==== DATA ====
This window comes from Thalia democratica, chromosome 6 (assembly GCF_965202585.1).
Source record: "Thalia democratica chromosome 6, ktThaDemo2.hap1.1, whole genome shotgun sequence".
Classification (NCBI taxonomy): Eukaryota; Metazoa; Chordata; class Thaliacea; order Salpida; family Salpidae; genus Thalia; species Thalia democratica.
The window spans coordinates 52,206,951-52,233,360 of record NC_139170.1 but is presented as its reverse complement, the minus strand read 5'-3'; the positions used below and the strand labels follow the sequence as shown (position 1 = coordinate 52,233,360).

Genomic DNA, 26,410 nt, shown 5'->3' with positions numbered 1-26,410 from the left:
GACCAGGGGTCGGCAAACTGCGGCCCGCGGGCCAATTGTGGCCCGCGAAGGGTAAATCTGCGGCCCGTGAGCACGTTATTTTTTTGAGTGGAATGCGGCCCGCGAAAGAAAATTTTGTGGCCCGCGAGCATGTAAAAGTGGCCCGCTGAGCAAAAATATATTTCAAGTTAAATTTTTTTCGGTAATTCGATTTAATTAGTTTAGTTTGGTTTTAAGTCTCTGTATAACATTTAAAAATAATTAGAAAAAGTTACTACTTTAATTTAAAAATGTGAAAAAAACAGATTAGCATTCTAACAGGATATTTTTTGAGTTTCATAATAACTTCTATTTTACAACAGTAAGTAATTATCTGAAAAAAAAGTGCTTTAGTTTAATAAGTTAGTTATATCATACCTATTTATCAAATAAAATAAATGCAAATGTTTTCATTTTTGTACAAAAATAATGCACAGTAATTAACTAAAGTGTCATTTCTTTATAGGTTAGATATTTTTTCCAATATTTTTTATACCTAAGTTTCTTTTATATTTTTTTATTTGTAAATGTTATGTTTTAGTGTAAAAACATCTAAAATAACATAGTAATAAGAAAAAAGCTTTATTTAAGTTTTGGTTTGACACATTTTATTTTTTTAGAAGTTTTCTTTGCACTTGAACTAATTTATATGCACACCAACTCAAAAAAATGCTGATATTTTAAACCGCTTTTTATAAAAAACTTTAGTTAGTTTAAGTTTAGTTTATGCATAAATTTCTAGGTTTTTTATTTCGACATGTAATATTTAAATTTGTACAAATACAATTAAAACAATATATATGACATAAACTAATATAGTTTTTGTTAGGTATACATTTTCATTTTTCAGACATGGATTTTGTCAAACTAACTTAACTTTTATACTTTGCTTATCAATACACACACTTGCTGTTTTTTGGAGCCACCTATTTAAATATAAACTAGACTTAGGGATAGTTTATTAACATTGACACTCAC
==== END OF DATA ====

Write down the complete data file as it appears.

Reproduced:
This window comes from Thalia democratica, chromosome 6 (assembly GCF_965202585.1).
Source record: "Thalia democratica chromosome 6, ktThaDemo2.hap1.1, whole genome shotgun sequence".
Classification (NCBI taxonomy): Eukaryota; Metazoa; Chordata; class Thaliacea; order Salpida; family Salpidae; genus Thalia; species Thalia democratica.
The window spans coordinates 52,206,951-52,233,360 of record NC_139170.1 but is presented as its reverse complement, the minus strand read 5'-3'; the positions used below and the strand labels follow the sequence as shown (position 1 = coordinate 52,233,360).

Genomic DNA, 26,410 nt, shown 5'->3' with positions numbered 1-26,410 from the left:
GACCAGGGGTCGGCAAACTGCGGCCCGCGGGCCAATTGTGGCCCGCGAAGGGTAAATCTGCGGCCCGTGAGCACGTTATTTTTTTGAGTGGAATGCGGCCCGCGAAAGAAAATTTTGTGGCCCGCGAGCATGTAAAAGTGGCCCGCTGAGCAAAAATATATTTCAAGTTAAATTTTTTTCGGTAATTCGATTTAATTAGTTTAGTTTGGTTTTAAGTCTCTGTATAACATTTAAAAATAATTAGAAAAAGTTACTACTTTAATTTAAAAATGTGAAAAAAACAGATTAGCATTCTAACAGGATATTTTTTGAGTTTCATAATAACTTCTATTTTACAACAGTAAGTAATTATCTGAAAAAAAAGTGCTTTAGTTTAATAAGTTAGTTATATCATACCTATTTATCAAATAAAATAAATGCAAATGTTTTCATTTTTGTACAAAAATAATGCACAGTAATTAACTAAAGTGTCATTTCTTTATAGGTTAGATATTTTTTCCAATATTTTTTATACCTAAGTTTCTTTTATATTTTTTTATTTGTAAATGTTATGTTTTAGTGTAAAAACATCTAAAATAACATAGTAATAAGAAAAAAGCTTTATTTAAGTTTTGGTTTGACACATTTTATTTTTTTAGAAGTTTTCTTTGCACTTGAACTAATTTATATGCACACCAACTCAAAAAAATGCTGATATTTTAAACCGCTTTTTATAAAAAACTTTAGTTAGTTTAAGTTTAGTTTATGCATAAATTTCTAGGTTTTTTATTTCGACATGTAATATTTAAATTTGTACAAATACAATTAAAACAATATATATGACATAAACTAATATAGTTTTTGTTAGGTATACATTTTCATTTTTCAGACATGGATTTTGTCAAACTAACTTAACTTTTATACTTTGCTTATCAATACACACACTTGCTGTTTTTTGGAGCCACCTATTTAAATATAAACTAGACTTAGGGATAGTTTATTAACATTGACACTCAC